Los Angeles opera audiences were granted access to one opera regarded by a considerable contingent as the “world’s greatest opera” and another opera considered by other multitudes as “the world’s most nearly perfect opera.” One conductor, Germany’s Hartmut Haenchen, enjoyed the rare privilege of conducting both: Mozart’s “Don Giovanni” on Saturday night, Puccini’s “La Boheme” on Sunday’s matinee. Both operas survived handsomely, as did conductor Haenchen. (Later in the nine-performance run he will be “relieved” for three performances of “Bohème” by L.A. Opera honcho Placido Domingo.)
Many of the cast members of “Bohème” — regarded as the “perfect” opera in terms of the realistic nature of its youthful emotions shared by its large panoply of characters — are recent participants in the Domingo-run “Operalia” competitions; some, like the 2006 first-place winner Maija Kovalevska who sang the Mimi on Sunday, have already gone on to a Metropolitan Opera debut. One of the two Rodolfos, tenor Arturo Chacon-Cruz, was pressed into service earlier this season to replace an ailing soloist in L.A. Opera’s Verdi “Requiem.”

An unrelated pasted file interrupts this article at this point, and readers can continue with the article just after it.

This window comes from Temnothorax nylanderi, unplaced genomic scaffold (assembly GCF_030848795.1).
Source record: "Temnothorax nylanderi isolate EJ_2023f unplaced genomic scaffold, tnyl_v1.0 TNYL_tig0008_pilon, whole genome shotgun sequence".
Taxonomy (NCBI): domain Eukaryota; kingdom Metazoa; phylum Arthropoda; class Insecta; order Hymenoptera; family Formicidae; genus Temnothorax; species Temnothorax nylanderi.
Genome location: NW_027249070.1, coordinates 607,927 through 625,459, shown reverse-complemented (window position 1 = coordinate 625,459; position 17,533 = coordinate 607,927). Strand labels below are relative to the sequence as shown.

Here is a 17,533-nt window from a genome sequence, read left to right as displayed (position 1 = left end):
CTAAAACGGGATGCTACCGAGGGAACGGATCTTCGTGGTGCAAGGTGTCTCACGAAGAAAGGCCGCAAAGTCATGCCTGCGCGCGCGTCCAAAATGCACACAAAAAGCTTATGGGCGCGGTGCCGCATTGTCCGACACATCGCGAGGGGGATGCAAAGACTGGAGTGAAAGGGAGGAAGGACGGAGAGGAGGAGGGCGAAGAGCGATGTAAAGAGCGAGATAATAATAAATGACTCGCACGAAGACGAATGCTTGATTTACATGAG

It was a young cast made up of unfamiliar names, perhaps, but experience showed, and so did mastery. Kovalevska, tall and more handsome than merely pretty, got the crowd to sit up at the start of her “Mi chiamano Mimi” and kept them there with a voice of great strength and clarity. All four Bohemians, led by the passionate Rodolfo of tenor Massimo Giordano, kept splendid pace, as did the marvelously antic Musetta of Laquita Mitchell.
The production itself is the venerable but serviceable creation of the late film director Herbert Ross, splendid in its natural use of indoor and outdoor areas, its Parisian atmosphere enhanced by the vignette of the almost-finished Eiffel Tower nearby. Talk about atmosphere: the Café Momus scene seems to get more crowded, and more loaded with great crowd tricks, with every revival. No argument here.